Plaintiffs Attorney, JEFFREY BENNETT, ESQ JOAN EGDALL, ESQ.
LEGAL EASE, LLC.
Defendant's Attorney, JOHN J WALL Ill. ESQ, ALYSSA
TIBBETTS ESQ, NATALIE BURNS ESQ.
DECISION AND ORDER
MILLS, JUSTICE, SUPERIOR COURT
the court is plaintiffs Elvin Copp and Randall Copp's
Rule 80B appeal. M.R. Civ. P. SOB. Plaintiffs challenge the
decision of defendant Town of Cumberland Board of Adjustment
and Appeals to uphold part of a Notice of Violation issued to
plaintiff by the Code Enforcement Officer for plaintiffs'
failure to comply with their building permit. For the
following reasons, the court concludes plaintiffs have not
named the proper party defendant and the appeal is moot.
Elvin Copp is the father of plaintiff Randall Copp, (R. 5 at
2:6, 21:8.) Elvin Copp owns a parcel of property located off
of Pointer Way in Cumberland. (R. 1.) The property is
designated on the Town's Tax Assessor Map #R-07 as Lot
#57C. (Id.) Randall Copp is supervising the
construction of a single-family residence on the property.
(Id.; R. 8.) The construction plans are unique. They
incorporate the use of a "wood-framed 'double
wide' manufactured home structure" solely for its
floor. (R. 2, Ex. 5; R. 5 at 16:8-20.) The rest of the
structure was disassembled and removed. (Id.) The
plans plaintiffs submitted to the Town of Cumberland Code
Enforcement Officer (CEO) for their building permits were
unclear as to which parts of the manufactured home would be
kept and which parts would be removed. (R. 5 at 27:4-20,
45:3-46:24, 58:11-59:25.) The CEO thought plaintiffs were
going to remove only the structure's roof when he issued
the permits. (R. 5 at 27:11-28:6.) He visited the property on
September 24, 2015 and realized the roof and walls were
removed and only the floor remained. (R. 2; R. 5 at
27:24-28:6.) Plaintiffs also added three non-functioning
dormers to the roof and used construction rubble for fill
without informing the CEO of those plans. (R. 2; R. 5 at
2009, plaintiffs obtained their first building permit for the
residence and began construction. (R. 1.) The plaintiffs were
issued a series of building permits thereafter. (R. 5 at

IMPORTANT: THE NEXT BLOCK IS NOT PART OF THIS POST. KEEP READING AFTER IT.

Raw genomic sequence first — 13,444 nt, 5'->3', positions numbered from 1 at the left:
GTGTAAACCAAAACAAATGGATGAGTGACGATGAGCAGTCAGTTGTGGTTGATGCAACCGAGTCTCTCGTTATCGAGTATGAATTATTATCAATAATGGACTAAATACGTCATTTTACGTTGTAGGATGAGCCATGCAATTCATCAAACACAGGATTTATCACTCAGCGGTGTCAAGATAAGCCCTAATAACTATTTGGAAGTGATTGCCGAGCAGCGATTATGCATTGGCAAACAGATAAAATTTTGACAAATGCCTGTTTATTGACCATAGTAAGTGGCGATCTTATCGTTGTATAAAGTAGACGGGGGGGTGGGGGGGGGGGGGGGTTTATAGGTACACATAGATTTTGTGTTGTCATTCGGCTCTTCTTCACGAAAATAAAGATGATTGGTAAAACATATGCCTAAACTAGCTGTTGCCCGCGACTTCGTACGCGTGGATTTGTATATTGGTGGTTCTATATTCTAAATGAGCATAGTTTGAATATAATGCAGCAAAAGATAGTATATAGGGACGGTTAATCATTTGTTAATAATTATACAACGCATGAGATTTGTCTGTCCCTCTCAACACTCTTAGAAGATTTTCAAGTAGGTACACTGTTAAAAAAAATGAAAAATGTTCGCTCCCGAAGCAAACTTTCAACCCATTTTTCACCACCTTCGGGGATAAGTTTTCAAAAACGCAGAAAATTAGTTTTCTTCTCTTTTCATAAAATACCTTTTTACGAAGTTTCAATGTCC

3:17-22; R. 8.) On May 8, 2014, the CEO issued plaintiffs the
subject permit. (R. 2 at 3, Ex. 1.) On January 20, 2016, the
CEO issued plaintiffs a Corrected Notice of Violation Order
for Corrective Action (NOV). (R. 1.) The NOV included a
description of the violations the CEO observed while at the
property on September 24, 2015, a stop work order, and the
corrective action plaintiffs were required to take before the
Town would reissue a building permit. (Id.) The CEO
found the construction did not conform with the plans
plaintiffs submitted for their permit; the building permit
issued on May 8, 2014 expired on November 8, 2014 because
plaintiffs made no progress over the six months; and the
manufactured home was demolished without the proper permits.
(Id.) The stop work order prohibited all
construction at the property until the Town was satisfied
that the violations were corrected. (Id.) The NOV
listed the required corrective action as follows:
#1. Notify the Town of plans for this property and seek the
necessary Town of Cumberland approvals as described in the
#2. Submit an application for "After the Fact"
approval of proposed construction with plans and
specifications that comply with the International Residential
Building Code 2009 edition, the laws of the State of Maine
and the Cumberland Code.
#3. Obtain "After the Fact" demolition permit for
the removal of the manufactured office unit and provide
written documentation as to how the waste was disposed. Also
provide Maine DEP Notice for removal of non-residential
(Id.) On January 27, 2016, plaintiffs appealed the
NOV to the Town of Cumberland Board of Adjustment and Appeals
(the Board). (R. 2.) In their application for appeal,
plaintiffs argued their building permit had not expired, the
stop work order was not the proper remedy for the alleged
violations, and the NOV should be dismissed because the
CEO's entrance onto the property on September 24, 2015
was illegal. (R. 2, Exs. 3, 4, 7.)
Board heard the appeal on February 11, 2016. (R. 5.) Counsel
for plaintiffs, Randall Copp, the CEO, counsel for the CEO
and Town, a concerned neighbor, and the Town Manager all
presented at the hearing. (Id.) After hearing from
presenters, the Board voted to uphold the NOV "except
for [the CEO's] finding that the permit expired [on
November 8, 2014]." (Id. at 99:12-21.) On
February 22, 2016, plaintiffs filed a request for
reconsideration of the decision pursuant to 30-A M.R.S.
§ 2691(3)(F) (2016). (R. 13.) The Town's attorney
sent a memorandum to the Board in opposition to the request
for reconsideration. (R. 14.) On March 10, ...